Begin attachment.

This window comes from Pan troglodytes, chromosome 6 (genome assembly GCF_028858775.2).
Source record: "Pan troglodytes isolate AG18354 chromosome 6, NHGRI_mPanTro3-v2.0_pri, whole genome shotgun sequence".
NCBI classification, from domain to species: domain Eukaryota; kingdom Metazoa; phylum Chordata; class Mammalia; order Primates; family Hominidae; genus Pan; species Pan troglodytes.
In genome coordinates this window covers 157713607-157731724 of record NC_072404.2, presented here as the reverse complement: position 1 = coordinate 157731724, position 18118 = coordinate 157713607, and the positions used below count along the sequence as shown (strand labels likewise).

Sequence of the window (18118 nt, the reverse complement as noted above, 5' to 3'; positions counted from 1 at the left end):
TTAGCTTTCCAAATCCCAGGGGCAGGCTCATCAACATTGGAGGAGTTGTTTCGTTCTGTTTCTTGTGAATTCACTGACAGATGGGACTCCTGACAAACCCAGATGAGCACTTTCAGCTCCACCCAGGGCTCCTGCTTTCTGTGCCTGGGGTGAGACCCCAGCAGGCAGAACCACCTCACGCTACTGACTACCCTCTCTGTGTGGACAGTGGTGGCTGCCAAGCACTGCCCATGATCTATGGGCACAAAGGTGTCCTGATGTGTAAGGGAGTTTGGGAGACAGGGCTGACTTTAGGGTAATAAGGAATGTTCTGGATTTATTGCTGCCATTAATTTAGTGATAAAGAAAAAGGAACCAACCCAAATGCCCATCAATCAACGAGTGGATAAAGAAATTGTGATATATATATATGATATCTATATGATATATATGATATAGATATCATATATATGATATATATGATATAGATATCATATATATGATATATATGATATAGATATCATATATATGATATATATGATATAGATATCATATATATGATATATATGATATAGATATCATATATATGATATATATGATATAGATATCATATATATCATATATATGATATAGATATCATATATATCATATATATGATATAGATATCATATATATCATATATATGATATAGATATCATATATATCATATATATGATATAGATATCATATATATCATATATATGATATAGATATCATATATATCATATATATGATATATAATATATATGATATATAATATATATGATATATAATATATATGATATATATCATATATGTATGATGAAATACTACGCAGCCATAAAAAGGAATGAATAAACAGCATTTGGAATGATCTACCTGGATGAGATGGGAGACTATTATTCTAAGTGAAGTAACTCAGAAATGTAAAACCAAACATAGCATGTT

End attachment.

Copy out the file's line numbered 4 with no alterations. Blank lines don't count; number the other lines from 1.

In genome coordinates this window covers 157713607-157731724 of record NC_072404.2, presented here as the reverse complement: position 1 = coordinate 157731724, position 18118 = coordinate 157713607, and the positions used below count along the sequence as shown (strand labels likewise).